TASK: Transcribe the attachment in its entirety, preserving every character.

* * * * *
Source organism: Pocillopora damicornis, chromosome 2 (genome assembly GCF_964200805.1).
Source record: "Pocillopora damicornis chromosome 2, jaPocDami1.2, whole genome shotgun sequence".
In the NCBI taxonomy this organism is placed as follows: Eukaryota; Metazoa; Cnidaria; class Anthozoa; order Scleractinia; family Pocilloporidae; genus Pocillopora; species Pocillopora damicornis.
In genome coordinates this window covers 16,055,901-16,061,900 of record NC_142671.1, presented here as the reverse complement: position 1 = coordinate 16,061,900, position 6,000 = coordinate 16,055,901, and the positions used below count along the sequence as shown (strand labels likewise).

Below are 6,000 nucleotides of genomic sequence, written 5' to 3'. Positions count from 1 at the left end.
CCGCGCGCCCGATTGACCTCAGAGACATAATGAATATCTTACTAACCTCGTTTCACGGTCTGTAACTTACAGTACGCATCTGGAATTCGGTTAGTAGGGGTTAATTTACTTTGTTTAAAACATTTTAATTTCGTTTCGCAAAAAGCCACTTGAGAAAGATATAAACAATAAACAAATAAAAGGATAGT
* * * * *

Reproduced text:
Source organism: Pocillopora damicornis, chromosome 2 (genome assembly GCF_964200805.1).
Source record: "Pocillopora damicornis chromosome 2, jaPocDami1.2, whole genome shotgun sequence".
In the NCBI taxonomy this organism is placed as follows: Eukaryota; Metazoa; Cnidaria; class Anthozoa; order Scleractinia; family Pocilloporidae; genus Pocillopora; species Pocillopora damicornis.
In genome coordinates this window covers 16,055,901-16,061,900 of record NC_142671.1, presented here as the reverse complement: position 1 = coordinate 16,061,900, position 6,000 = coordinate 16,055,901, and the positions used below count along the sequence as shown (strand labels likewise).

Below are 6,000 nucleotides of genomic sequence, written 5' to 3'. Positions count from 1 at the left end.
CCGCGCGCCCGATTGACCTCAGAGACATAATGAATATCTTACTAACCTCGTTTCACGGTCTGTAACTTACAGTACGCATCTGGAATTCGGTTAGTAGGGGTTAATTTACTTTGTTTAAAACATTTTAATTTCGTTTCGCAAAAAGCCACTTGAGAAAGATATAAACAATAAACAAATAAAAGGATAGT